Two lawmakers – one Republican, one Democrat – expressed frustration Tuesday over the state Health Department’s delay in putting Florida’s lone medical marijuana law into action.
In 2014, the state legalized low-THC, or “non-euphoric,” marijuana to help children with severe seizures and muscle spasms. The department is charged with setting up a system to make sure sick kids can get the drug.
At a meeting of the House Health Quality subcommittee, state Rep. Greg Steube asked the Health Department’s top lawyer: What’s taking so long?
A three-member panel of state officials is charged with selecting the five approved pot providers out of 28 nurseries who turned in applications that were due July 8.
That panel had its own hiccup when one member stepped down after it was learned her certified public accountant license was inactive.
“This is something we voted on two years ago,” the Sarasota Republican said. “There’s a lot of frustration from people here … You’re still telling us today that you have no idea when there will be a timeline as to when the department will select the five dispensaries? I don’t understand how we don’t have some way ahead.”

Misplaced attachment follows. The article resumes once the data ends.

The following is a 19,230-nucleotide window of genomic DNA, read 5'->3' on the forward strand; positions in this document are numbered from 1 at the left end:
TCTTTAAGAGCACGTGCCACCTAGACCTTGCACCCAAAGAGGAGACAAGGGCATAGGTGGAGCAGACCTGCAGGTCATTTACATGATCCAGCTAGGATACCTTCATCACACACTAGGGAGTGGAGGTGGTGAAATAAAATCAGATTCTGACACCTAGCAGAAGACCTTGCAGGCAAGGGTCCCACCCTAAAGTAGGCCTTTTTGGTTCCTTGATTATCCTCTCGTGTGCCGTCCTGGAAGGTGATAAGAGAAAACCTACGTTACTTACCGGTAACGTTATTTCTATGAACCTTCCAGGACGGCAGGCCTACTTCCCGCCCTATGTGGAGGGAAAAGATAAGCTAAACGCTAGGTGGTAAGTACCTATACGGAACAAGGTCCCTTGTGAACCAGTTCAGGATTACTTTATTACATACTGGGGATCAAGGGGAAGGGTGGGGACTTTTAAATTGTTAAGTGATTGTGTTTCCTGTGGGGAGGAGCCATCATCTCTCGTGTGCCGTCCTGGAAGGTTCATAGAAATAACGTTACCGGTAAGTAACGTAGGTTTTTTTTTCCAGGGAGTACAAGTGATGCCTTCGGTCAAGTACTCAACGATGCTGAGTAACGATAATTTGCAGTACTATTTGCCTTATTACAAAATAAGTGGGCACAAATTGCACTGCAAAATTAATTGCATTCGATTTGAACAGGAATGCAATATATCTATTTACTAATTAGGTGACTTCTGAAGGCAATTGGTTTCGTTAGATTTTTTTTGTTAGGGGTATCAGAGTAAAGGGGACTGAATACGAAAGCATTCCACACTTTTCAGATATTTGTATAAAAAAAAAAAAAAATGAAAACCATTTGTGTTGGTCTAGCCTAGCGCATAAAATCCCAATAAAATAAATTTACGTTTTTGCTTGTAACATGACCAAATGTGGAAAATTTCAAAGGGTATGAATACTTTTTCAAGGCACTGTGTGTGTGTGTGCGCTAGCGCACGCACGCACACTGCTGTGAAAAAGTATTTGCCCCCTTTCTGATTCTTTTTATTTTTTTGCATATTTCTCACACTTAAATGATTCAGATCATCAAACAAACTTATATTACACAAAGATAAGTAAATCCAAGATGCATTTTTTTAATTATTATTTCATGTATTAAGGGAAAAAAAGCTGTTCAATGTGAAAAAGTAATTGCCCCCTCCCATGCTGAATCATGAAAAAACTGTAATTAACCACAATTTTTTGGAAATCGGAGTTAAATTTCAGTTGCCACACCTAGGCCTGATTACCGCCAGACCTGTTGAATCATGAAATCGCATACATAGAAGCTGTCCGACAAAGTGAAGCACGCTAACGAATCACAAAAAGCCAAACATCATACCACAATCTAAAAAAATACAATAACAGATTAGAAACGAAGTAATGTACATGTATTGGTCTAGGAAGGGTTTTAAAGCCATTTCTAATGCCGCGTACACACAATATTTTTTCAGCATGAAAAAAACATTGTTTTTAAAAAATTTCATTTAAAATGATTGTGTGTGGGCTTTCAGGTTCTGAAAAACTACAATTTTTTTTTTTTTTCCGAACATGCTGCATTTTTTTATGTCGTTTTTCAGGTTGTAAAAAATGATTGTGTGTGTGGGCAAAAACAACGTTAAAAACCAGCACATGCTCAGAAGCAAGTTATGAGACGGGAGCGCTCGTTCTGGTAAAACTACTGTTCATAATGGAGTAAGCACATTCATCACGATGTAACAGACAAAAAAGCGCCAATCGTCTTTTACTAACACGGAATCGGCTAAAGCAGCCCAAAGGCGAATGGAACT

Steube filed his own bill this year that would expand availability by allowing more growers in the state, among other provisions.
Nichole Geary, the department’s general counsel, responded: “The department is mindful of the need to move as quickly as possible (but) the applications themselves are very large and thorough.”
State Rep. Kristin Jacobs, a Coconut Creek Democrat, also questioned whether the department had enough nursery inspectors. Applications came in from every corner of the state.
Currently, there are two full-time and one part-time employees slated to inspect nurseries to “ensure the highest standards for a safe and secure product,” as the Health Department presentation put it.
“How in the world are we going to be able to adequately inspect facilities throughout the state with only two and a half people?” she said. “That just sounds incredibly inadequate.”
Geary answered that the department was confident it has the resources to get the job done. But, she quickly added, “it’s an evolving process.”
After the meeting, Steube told reporters, “You can sense the frustration on both sides of the aisle … it takes two years to execute a statute we put into place to help children in our state?”
He noted that the rulemaking behind the law went through its own lengthy legal process, but added, “We don’t have even an idea when we’re going to be selecting and moving forward? Let’s just get this moving.”
Twenty-three states and the District of Columbia have decriminalized medical marijuana under state law, according to the National Conference of State Legislatures, but selling marijuana is still a federal crime